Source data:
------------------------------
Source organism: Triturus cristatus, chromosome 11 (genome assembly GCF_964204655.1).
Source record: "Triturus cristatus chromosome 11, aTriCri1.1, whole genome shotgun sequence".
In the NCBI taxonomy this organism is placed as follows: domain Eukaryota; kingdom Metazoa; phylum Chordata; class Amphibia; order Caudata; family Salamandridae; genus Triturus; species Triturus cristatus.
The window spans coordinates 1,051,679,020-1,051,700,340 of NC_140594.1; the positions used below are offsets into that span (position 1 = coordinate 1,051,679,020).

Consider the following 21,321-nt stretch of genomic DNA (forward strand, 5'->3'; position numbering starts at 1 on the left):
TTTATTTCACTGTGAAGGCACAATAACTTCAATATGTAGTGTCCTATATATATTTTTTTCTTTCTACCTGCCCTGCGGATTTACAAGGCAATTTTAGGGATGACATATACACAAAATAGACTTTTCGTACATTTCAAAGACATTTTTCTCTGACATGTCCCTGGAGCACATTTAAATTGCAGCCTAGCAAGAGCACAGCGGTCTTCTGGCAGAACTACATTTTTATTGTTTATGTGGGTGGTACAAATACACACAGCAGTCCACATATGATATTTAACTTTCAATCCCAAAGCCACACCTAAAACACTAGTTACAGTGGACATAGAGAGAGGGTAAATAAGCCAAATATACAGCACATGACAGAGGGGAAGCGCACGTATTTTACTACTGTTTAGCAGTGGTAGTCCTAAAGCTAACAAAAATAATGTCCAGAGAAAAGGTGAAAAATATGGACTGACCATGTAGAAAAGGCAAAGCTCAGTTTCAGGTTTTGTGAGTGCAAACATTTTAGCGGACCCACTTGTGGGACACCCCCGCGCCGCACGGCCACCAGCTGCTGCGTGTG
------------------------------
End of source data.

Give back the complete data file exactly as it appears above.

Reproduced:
Source organism: Triturus cristatus, chromosome 11 (genome assembly GCF_964204655.1).
Source record: "Triturus cristatus chromosome 11, aTriCri1.1, whole genome shotgun sequence".
In the NCBI taxonomy this organism is placed as follows: domain Eukaryota; kingdom Metazoa; phylum Chordata; class Amphibia; order Caudata; family Salamandridae; genus Triturus; species Triturus cristatus.
The window spans coordinates 1,051,679,020-1,051,700,340 of NC_140594.1; the positions used below are offsets into that span (position 1 = coordinate 1,051,679,020).

Consider the following 21,321-nt stretch of genomic DNA (forward strand, 5'->3'; position numbering starts at 1 on the left):
TTTATTTCACTGTGAAGGCACAATAACTTCAATATGTAGTGTCCTATATATATTTTTTTCTTTCTACCTGCCCTGCGGATTTACAAGGCAATTTTAGGGATGACATATACACAAAATAGACTTTTCGTACATTTCAAAGACATTTTTCTCTGACATGTCCCTGGAGCACATTTAAATTGCAGCCTAGCAAGAGCACAGCGGTCTTCTGGCAGAACTACATTTTTATTGTTTATGTGGGTGGTACAAATACACACAGCAGTCCACATATGATATTTAACTTTCAATCCCAAAGCCACACCTAAAACACTAGTTACAGTGGACATAGAGAGAGGGTAAATAAGCCAAATATACAGCACATGACAGAGGGGAAGCGCACGTATTTTACTACTGTTTAGCAGTGGTAGTCCTAAAGCTAACAAAAATAATGTCCAGAGAAAAGGTGAAAAATATGGACTGACCATGTAGAAAAGGCAAAGCTCAGTTTCAGGTTTTGTGAGTGCAAACATTTTAGCGGACCCACTTGTGGGACACCCCCGCGCCGCACGGCCACCAGCTGCTGCGTGTG